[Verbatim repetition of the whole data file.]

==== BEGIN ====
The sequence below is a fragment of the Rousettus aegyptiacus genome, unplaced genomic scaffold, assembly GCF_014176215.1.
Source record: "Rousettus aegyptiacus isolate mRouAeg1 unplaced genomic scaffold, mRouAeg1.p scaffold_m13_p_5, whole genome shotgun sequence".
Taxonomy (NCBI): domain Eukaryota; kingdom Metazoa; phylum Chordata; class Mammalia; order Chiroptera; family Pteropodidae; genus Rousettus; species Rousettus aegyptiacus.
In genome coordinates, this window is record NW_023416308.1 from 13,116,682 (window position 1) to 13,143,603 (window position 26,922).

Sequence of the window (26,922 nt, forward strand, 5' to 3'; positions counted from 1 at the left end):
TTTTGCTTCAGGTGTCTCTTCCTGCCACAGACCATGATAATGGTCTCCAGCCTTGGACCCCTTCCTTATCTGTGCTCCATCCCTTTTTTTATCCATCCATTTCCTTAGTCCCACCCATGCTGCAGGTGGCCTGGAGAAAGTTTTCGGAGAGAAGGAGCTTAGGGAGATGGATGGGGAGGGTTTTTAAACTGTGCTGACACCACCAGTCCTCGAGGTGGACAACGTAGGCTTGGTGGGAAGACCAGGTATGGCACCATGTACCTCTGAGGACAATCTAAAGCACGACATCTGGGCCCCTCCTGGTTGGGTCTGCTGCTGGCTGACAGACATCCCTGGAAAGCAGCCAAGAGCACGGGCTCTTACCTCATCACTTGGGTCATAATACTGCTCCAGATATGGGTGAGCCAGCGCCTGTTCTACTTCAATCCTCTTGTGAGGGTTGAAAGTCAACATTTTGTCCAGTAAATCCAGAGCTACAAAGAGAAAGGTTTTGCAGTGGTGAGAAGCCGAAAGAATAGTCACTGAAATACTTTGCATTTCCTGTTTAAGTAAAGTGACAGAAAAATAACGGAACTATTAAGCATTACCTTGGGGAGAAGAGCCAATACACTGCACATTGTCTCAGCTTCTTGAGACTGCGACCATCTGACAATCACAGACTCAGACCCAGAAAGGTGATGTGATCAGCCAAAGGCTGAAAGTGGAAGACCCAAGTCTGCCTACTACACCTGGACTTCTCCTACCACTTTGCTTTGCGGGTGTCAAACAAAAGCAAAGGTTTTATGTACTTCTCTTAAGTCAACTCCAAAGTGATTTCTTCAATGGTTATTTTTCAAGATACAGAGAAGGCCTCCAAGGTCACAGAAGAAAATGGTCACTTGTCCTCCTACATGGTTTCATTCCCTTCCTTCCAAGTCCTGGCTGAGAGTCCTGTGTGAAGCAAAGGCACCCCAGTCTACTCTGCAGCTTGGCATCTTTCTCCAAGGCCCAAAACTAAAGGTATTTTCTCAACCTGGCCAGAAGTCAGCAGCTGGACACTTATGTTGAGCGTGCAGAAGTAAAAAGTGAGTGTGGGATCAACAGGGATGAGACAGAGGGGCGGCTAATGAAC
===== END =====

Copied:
The sequence below is a fragment of the Rousettus aegyptiacus genome, unplaced genomic scaffold, assembly GCF_014176215.1.
Source record: "Rousettus aegyptiacus isolate mRouAeg1 unplaced genomic scaffold, mRouAeg1.p scaffold_m13_p_5, whole genome shotgun sequence".
Taxonomy (NCBI): domain Eukaryota; kingdom Metazoa; phylum Chordata; class Mammalia; order Chiroptera; family Pteropodidae; genus Rousettus; species Rousettus aegyptiacus.
In genome coordinates, this window is record NW_023416308.1 from 13,116,682 (window position 1) to 13,143,603 (window position 26,922).

Sequence of the window (26,922 nt, forward strand, 5' to 3'; positions counted from 1 at the left end):
TTTTGCTTCAGGTGTCTCTTCCTGCCACAGACCATGATAATGGTCTCCAGCCTTGGACCCCTTCCTTATCTGTGCTCCATCCCTTTTTTTATCCATCCATTTCCTTAGTCCCACCCATGCTGCAGGTGGCCTGGAGAAAGTTTTCGGAGAGAAGGAGCTTAGGGAGATGGATGGGGAGGGTTTTTAAACTGTGCTGACACCACCAGTCCTCGAGGTGGACAACGTAGGCTTGGTGGGAAGACCAGGTATGGCACCATGTACCTCTGAGGACAATCTAAAGCACGACATCTGGGCCCCTCCTGGTTGGGTCTGCTGCTGGCTGACAGACATCCCTGGAAAGCAGCCAAGAGCACGGGCTCTTACCTCATCACTTGGGTCATAATACTGCTCCAGATATGGGTGAGCCAGCGCCTGTTCTACTTCAATCCTCTTGTGAGGGTTGAAAGTCAACATTTTGTCCAGTAAATCCAGAGCTACAAAGAGAAAGGTTTTGCAGTGGTGAGAAGCCGAAAGAATAGTCACTGAAATACTTTGCATTTCCTGTTTAAGTAAAGTGACAGAAAAATAACGGAACTATTAAGCATTACCTTGGGGAGAAGAGCCAATACACTGCACATTGTCTCAGCTTCTTGAGACTGCGACCATCTGACAATCACAGACTCAGACCCAGAAAGGTGATGTGATCAGCCAAAGGCTGAAAGTGGAAGACCCAAGTCTGCCTACTACACCTGGACTTCTCCTACCACTTTGCTTTGCGGGTGTCAAACAAAAGCAAAGGTTTTATGTACTTCTCTTAAGTCAACTCCAAAGTGATTTCTTCAATGGTTATTTTTCAAGATACAGAGAAGGCCTCCAAGGTCACAGAAGAAAATGGTCACTTGTCCTCCTACATGGTTTCATTCCCTTCCTTCCAAGTCCTGGCTGAGAGTCCTGTGTGAAGCAAAGGCACCCCAGTCTACTCTGCAGCTTGGCATCTTTCTCCAAGGCCCAAAACTAAAGGTATTTTCTCAACCTGGCCAGAAGTCAGCAGCTGGACACTTATGTTGAGCGTGCAGAAGTAAAAAGTGAGTGTGGGATCAACAGGGATGAGACAGAGGGGCGGCTAATGAAC